Why I don’t do New Years’ Resolutions

For many years, I have not made new years resolutions. As most people know, despite best intentions, whatever is resolved to be carried out in the new year is usually forgotten about by half way through February, if it even makes it that far! Some people do manage to make fantastic changes borne out of resolutions but for the majority, sticking to new years’ resolutions only seems to last for as long as we think of it as a new year, and how long into the new year are we still saying “Happy New Year”?

Instead, I feel that it is better to set goals for the year ahead. This is something I have done often in adulthood and notice that am most successful when I write out my goals, am specific about what I will achieve and review regularly throughout the year. This has been as important for success in my social care journey as for personal goals. Looking back on my early years in Social Care, I had written goals such as ‘Take time for regular self-care’, ‘Rebuild confidence through supervision’ and ‘Research and complete a challenging behaviour course’.

Of course, things don’t always go to plan with goals, sometimes life gets in the way and I notice that during my busiest years with childrearing and working full time as a manager, I did not think about personal or career goals often with the goals of the roles I had dictating what I was moving towards. One of my busiest years was 2015: a new role as a residential coordinator and PIC of four designated centres, preparing for HIQA registration inspections, completing a college course in management and living in a building site at home due to building an extension. Top that with a toddler who hadn’t slept through the night since she was born and you can see why goal planning was not to the forefront of my mind! Despite not having written goals for the year, a lot was achieved including more space at home, a career move and educational achievement.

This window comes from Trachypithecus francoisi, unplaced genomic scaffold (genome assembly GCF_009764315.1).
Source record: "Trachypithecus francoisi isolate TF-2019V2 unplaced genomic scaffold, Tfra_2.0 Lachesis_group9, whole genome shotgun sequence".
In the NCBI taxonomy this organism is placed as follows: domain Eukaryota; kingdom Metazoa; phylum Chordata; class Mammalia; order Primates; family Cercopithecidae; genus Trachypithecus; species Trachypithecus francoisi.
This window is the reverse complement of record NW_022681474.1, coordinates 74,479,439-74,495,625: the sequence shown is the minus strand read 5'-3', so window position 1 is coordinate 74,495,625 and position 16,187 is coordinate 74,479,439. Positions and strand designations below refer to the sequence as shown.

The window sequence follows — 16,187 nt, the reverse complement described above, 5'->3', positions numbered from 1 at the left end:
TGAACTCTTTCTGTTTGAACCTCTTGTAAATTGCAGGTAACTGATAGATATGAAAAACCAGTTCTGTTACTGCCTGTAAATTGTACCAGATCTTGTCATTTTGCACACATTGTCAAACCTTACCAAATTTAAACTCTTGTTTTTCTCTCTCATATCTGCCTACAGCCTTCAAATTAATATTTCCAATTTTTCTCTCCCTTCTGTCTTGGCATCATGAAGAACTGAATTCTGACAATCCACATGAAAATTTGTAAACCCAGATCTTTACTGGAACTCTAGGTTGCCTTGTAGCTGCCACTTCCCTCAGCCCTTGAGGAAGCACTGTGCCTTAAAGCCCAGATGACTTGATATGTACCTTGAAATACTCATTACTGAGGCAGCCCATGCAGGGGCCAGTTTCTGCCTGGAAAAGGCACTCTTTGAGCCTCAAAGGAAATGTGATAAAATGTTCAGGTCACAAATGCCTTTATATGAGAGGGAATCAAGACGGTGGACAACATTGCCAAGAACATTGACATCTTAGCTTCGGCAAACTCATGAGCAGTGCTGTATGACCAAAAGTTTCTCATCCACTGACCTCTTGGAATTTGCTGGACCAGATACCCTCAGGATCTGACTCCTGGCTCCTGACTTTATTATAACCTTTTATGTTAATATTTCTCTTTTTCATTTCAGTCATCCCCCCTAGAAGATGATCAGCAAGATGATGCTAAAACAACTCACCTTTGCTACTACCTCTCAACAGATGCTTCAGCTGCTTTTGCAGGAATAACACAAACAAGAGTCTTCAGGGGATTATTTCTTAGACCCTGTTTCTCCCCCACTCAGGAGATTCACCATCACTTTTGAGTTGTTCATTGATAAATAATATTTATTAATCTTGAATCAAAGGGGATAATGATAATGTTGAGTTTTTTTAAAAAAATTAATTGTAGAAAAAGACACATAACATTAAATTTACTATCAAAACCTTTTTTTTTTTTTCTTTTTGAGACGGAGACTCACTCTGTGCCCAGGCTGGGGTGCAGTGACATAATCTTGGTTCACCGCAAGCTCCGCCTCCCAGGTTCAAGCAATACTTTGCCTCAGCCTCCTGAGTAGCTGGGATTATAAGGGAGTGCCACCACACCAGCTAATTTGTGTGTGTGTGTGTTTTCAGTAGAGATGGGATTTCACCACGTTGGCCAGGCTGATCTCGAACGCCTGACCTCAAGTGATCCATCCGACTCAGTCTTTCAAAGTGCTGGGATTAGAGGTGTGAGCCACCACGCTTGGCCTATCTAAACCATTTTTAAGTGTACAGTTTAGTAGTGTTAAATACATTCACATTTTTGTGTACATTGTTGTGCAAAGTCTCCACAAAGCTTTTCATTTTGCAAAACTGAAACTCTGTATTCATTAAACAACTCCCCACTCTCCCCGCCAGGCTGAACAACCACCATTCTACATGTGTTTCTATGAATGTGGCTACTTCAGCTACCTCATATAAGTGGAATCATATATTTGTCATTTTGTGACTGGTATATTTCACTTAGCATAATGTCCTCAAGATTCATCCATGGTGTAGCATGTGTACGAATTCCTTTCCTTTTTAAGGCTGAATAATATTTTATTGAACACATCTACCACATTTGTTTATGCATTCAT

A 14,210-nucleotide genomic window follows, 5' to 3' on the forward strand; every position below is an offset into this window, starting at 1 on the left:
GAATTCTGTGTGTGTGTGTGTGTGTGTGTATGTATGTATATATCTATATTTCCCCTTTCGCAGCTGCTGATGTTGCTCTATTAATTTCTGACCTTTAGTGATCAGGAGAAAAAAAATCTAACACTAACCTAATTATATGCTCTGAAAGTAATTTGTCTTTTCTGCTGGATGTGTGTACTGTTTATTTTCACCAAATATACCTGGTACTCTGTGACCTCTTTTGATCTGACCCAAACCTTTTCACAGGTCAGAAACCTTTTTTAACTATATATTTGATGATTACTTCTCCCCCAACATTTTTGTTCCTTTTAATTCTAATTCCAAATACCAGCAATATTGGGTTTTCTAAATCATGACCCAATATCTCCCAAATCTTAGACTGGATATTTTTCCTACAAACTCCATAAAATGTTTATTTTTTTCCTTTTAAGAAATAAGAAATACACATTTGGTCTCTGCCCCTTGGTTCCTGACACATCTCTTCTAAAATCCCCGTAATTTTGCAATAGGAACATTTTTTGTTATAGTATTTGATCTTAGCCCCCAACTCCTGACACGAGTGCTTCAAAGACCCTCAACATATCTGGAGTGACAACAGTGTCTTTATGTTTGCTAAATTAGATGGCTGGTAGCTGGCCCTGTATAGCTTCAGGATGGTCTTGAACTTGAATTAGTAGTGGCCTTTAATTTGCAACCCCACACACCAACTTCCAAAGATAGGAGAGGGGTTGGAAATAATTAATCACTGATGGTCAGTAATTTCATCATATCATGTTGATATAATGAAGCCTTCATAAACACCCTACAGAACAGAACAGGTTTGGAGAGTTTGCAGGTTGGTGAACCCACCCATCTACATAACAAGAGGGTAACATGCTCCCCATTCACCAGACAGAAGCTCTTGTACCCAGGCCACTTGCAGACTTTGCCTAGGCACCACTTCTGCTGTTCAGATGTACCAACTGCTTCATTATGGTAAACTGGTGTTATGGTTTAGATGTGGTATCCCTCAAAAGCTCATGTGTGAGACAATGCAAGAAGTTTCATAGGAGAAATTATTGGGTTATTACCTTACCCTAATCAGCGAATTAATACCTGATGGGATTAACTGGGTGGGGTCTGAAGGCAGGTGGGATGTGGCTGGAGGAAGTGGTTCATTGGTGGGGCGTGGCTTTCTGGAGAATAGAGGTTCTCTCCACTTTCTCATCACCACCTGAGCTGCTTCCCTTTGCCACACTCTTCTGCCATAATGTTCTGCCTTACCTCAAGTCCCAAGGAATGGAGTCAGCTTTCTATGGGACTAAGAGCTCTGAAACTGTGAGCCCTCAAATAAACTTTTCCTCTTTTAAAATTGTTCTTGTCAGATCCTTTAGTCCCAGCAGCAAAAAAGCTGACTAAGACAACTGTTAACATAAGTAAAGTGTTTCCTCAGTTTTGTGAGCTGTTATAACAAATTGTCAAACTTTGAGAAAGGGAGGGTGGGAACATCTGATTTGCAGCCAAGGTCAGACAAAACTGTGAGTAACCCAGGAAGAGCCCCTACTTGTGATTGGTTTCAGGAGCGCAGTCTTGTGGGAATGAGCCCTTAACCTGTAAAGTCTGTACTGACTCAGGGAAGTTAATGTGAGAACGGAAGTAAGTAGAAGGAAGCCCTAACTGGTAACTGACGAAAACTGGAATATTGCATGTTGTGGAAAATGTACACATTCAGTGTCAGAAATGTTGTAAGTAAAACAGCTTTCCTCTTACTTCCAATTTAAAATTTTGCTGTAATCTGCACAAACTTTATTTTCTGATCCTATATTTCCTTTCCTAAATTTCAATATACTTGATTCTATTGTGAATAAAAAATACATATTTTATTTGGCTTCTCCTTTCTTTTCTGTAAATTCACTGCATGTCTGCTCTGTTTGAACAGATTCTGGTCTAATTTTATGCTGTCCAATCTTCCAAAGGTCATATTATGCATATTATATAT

Determining Goals

I have created a list of long-term goals from a vision of what I want my future to look like. This list includes both personal and professional goals such as where I want to live in the future, my lifestyle in the next 10, 20 years and after I retire as well as where I want to be professionally in the next 5, 10 & 20 years. I use this vision to decide on medium and short-term goals. These medium and short-term goals lead me in the direction of my vision and these are what I plan for at the start of each year. The clearer this vision is, the more precise each goal can be.

Once goals are chosen and written down, the next step is to break them down into bite sized pieces and plan what is needed to achieve each piece. For example, you might decide that you want to work with a particular area such as homelessness but do not know where to start. Your plan might be to research homeless services in your area, connect with others working in the field and perhaps learn more about the sector by reading national publications or policies about the sector. You may wish to volunteer or try work experience or agency work in the sector to get a better idea of whether you would be well suited to the sector. Prepare to be flexible; some parts of the plan might not work out and need to be altered but your goal will remain.

Think about what your vision for the future is, what you need to make it a reality and start working on it. Ask yourself the following questions:

What is my vision for the future? Personally, Professionally.

What steps do I need to take to make my vision a reality?

What resources do I need to make my vision a reality? (Education, finance, contacts, experience)

What can I do in the next year to move towards my vision?

What can I do in the next 6 months, 1 month, week, tomorrow, now to move towards my vision?

What’s stopping me & how can I get past it?